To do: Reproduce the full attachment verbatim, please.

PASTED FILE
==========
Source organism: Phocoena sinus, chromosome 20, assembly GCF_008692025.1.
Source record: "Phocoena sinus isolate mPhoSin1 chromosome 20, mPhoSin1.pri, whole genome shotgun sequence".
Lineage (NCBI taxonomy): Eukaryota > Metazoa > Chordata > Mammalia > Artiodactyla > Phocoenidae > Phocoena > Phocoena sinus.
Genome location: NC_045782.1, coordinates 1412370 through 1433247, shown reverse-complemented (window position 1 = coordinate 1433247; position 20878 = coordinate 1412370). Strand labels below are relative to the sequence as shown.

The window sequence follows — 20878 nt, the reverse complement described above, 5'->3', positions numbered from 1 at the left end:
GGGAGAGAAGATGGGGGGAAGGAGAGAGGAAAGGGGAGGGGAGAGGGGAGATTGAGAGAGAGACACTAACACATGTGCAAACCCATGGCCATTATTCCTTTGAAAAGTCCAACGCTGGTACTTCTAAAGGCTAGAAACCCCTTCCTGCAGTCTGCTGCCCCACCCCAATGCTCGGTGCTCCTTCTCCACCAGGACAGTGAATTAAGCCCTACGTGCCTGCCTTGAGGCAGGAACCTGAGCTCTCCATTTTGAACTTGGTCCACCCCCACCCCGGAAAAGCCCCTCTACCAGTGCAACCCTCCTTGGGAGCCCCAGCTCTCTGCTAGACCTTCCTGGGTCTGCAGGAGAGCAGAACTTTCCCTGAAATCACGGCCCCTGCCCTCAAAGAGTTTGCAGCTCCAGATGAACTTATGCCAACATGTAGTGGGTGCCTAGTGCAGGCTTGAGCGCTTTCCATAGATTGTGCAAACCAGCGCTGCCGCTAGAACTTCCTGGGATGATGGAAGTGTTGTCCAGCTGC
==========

Source organism: Phocoena sinus, chromosome 20, assembly GCF_008692025.1.
Source record: "Phocoena sinus isolate mPhoSin1 chromosome 20, mPhoSin1.pri, whole genome shotgun sequence".
Lineage (NCBI taxonomy): Eukaryota > Metazoa > Chordata > Mammalia > Artiodactyla > Phocoenidae > Phocoena > Phocoena sinus.
Genome location: NC_045782.1, coordinates 1412370 through 1433247, shown reverse-complemented (window position 1 = coordinate 1433247; position 20878 = coordinate 1412370). Strand labels below are relative to the sequence as shown.

The window sequence follows — 20878 nt, the reverse complement described above, 5'->3', positions numbered from 1 at the left end:
GGGAGAGAAGATGGGGGGAAGGAGAGAGGAAAGGGGAGGGGAGAGGGGAGATTGAGAGAGAGACACTAACACATGTGCAAACCCATGGCCATTATTCCTTTGAAAAGTCCAACGCTGGTACTTCTAAAGGCTAGAAACCCCTTCCTGCAGTCTGCTGCCCCACCCCAATGCTCGGTGCTCCTTCTCCACCAGGACAGTGAATTAAGCCCTACGTGCCTGCCTTGAGGCAGGAACCTGAGCTCTCCATTTTGAACTTGGTCCACCCCCACCCCGGAAAAGCCCCTCTACCAGTGCAACCCTCCTTGGGAGCCCCAGCTCTCTGCTAGACCTTCCTGGGTCTGCAGGAGAGCAGAACTTTCCCTGAAATCACGGCCCCTGCCCTCAAAGAGTTTGCAGCTCCAGATGAACTTATGCCAACATGTAGTGGGTGCCTAGTGCAGGCTTGAGCGCTTTCCATAGATTGTGCAAACCAGCGCTGCCGCTAGAACTTCCTGGGATGATGGAAGTGTTGTCCAGCTGC